The necessity of performing emergency servile work on Sunday for one’s financial support can apply until the person is able to arrange his schedule so he has a different job or has another way to avoid such servile work on Sunday by better planning, etc.
Also, those who work performing essential, unavoidable services can do so on Sundays, e.g., employees of public utilities, policemen, firemen, emergency room nurses and doctors, etc.
But not all physical work is slavish. For example, it is not slavish for a man to go jogging and to do pushups to promote his own health. It is not slavish for a person to practice a musical instrument to perfect his talent and his mastery of the art of music.
Whereas most (but not all) physical labor is servile work, most (but not all) intellectual work is not slavish, e.g., reading, writing, teaching, drawing, and studying are not servile, and are not forbidden. They are not the work of a slave but are undertaken to perfect the person engaging in the activity.
But some intellectual activities are servile. The practice of the professions, e.g., medicine, law, accounting, pharmacology, and architecture, are slavish pursuits even though they are primarily intellectual. We see that medicine and pharmacology are slavish pursuits by the fact that, in ancient times, rich Roman families would buy slaves who were physicians and pharmacists to provide for those families’ health. Likewise, a lawyer does not practice law principally for enjoyment or self-improvement but rather to benefit his client (who is his “master” for that task).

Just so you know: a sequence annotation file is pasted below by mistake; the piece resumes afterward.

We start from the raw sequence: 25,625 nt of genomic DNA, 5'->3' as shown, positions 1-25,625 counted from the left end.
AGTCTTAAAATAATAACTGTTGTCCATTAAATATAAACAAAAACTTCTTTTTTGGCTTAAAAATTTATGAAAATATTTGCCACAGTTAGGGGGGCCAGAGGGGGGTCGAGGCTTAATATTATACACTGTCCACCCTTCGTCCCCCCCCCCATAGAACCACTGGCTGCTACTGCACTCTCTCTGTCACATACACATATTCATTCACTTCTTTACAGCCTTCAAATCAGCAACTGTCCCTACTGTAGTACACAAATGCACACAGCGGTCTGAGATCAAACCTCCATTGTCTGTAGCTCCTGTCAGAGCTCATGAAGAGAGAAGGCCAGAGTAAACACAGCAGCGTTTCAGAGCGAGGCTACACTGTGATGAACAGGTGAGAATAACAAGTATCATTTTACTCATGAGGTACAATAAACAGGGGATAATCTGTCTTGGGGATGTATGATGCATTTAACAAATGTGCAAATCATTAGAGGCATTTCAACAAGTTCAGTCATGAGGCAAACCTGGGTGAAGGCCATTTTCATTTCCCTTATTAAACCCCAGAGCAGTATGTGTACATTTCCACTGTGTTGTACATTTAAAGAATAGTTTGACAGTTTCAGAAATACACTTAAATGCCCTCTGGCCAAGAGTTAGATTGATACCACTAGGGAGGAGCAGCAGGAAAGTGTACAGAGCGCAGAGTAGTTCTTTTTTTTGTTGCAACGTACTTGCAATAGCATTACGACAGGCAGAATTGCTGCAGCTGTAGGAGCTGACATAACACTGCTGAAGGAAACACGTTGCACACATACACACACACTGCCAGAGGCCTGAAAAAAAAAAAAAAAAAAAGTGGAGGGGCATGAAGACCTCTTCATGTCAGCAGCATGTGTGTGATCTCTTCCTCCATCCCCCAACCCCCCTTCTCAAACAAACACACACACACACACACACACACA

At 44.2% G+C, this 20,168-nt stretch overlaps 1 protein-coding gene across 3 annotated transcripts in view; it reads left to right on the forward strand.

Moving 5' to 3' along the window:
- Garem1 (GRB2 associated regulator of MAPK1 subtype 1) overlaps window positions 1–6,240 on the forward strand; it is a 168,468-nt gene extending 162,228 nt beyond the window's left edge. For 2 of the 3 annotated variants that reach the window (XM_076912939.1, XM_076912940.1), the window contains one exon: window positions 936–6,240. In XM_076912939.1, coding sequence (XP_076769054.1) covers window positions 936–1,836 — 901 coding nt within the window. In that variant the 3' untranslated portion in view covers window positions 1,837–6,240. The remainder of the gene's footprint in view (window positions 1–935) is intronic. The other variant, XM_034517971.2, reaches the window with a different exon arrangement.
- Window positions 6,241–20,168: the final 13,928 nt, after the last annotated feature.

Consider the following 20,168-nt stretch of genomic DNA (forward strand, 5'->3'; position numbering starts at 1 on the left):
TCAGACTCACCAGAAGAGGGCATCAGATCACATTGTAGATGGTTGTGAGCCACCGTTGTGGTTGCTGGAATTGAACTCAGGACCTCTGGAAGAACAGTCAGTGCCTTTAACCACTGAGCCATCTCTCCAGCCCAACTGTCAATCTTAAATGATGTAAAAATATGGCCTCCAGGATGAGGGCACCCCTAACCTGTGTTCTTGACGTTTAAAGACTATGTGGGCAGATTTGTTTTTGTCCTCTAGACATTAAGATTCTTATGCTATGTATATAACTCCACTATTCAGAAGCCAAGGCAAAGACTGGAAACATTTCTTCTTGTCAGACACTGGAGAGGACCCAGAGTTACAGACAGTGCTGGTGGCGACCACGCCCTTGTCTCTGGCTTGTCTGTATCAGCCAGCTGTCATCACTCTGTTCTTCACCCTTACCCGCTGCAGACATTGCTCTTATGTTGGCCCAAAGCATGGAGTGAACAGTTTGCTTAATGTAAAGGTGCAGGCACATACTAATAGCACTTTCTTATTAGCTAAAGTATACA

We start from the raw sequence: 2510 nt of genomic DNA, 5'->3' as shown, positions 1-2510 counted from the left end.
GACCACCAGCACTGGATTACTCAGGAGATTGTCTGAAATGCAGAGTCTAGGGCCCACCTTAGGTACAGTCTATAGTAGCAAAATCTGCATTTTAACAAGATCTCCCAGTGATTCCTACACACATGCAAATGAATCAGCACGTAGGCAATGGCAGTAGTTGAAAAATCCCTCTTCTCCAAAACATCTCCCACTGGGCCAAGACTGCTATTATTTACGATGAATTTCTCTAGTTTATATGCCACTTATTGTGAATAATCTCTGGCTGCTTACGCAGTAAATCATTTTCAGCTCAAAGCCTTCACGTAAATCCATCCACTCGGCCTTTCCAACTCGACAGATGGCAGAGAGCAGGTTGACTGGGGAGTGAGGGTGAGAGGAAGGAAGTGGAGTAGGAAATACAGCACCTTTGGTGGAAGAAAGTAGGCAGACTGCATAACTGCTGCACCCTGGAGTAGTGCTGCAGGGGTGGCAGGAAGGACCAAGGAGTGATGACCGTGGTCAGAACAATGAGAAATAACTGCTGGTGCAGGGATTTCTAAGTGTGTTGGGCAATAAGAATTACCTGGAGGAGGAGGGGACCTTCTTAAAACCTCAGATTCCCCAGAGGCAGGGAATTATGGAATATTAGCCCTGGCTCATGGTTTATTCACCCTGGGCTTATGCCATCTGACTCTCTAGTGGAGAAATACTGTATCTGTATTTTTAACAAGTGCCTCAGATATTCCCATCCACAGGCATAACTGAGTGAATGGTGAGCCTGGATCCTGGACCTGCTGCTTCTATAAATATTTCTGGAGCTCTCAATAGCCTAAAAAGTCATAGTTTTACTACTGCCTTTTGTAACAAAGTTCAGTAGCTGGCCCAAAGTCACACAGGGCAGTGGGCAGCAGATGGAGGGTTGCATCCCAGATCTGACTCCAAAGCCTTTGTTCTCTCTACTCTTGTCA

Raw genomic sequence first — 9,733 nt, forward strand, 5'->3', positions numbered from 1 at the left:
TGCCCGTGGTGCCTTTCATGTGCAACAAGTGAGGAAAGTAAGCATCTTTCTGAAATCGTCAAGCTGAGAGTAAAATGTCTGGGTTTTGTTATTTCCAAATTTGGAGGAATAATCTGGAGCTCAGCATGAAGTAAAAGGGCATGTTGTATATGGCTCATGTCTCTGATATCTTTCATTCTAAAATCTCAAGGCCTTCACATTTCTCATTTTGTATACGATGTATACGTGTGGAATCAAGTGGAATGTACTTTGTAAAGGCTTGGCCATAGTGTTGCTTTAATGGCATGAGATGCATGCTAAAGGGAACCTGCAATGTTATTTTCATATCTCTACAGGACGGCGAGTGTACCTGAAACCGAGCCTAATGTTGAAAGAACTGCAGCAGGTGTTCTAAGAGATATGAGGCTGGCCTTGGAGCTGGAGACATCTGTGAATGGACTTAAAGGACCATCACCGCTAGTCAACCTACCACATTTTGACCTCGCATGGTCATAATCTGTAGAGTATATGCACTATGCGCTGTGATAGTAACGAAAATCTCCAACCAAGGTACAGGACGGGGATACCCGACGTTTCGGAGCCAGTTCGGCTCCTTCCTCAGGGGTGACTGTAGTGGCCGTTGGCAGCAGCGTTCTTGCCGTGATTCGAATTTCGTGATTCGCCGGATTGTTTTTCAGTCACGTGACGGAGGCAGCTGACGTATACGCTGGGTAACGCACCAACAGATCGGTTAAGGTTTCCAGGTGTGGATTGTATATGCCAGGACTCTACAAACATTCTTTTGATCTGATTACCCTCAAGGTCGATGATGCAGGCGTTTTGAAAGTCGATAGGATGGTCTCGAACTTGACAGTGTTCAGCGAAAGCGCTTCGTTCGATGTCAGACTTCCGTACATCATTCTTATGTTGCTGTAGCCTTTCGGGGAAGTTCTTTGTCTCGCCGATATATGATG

If anyone claims that such tasks are not slavish but “purely for his enjoyment”, he should remember the two things mentioned above (regarding weeding the garden as a supposed leisure activity).
One corollary to the above analysis is that employers who force their employees to do unnecessary servile work are violating the Third Commandment.
A second corollary is that parents, especially fathers, must guide their families and prevent the profaning of Sunday through servile work which is committed by those under their charge.
A third corollary is that we must do only the minimum necessary servile work on Sunday and not rationalize doing more than that. For example, if a person were to hypothetically have a necessary and unavoidable reason to buy some food item on Sunday, he should not turn this trip to the store into an opportunity to perform his weekly grocery shopping. That is wrong! It is both a sin, of committing servile work on Sunday and also the sin of causing scandal. This is true even if “everybody does it”.
A fourth corollary is that our focus should be to avoid all unnecessary servile work on Sunday. Some people have a misguided and carnal approach through permitting themselves various types of servile work provided the work does not take very long (e.g., more than a certain number of minutes, which they “scrupulously” count). Rather, the focus should be simply on avoiding all servile work as much as is reasonably possible.
The good Lord knows what is necessary to keep His day holy. This is a serious obligation and we must both be strict with ourselves and also take the approach that is reasonable.
The good Lord rewards generously those who put Him first by sanctifying the Sunday well.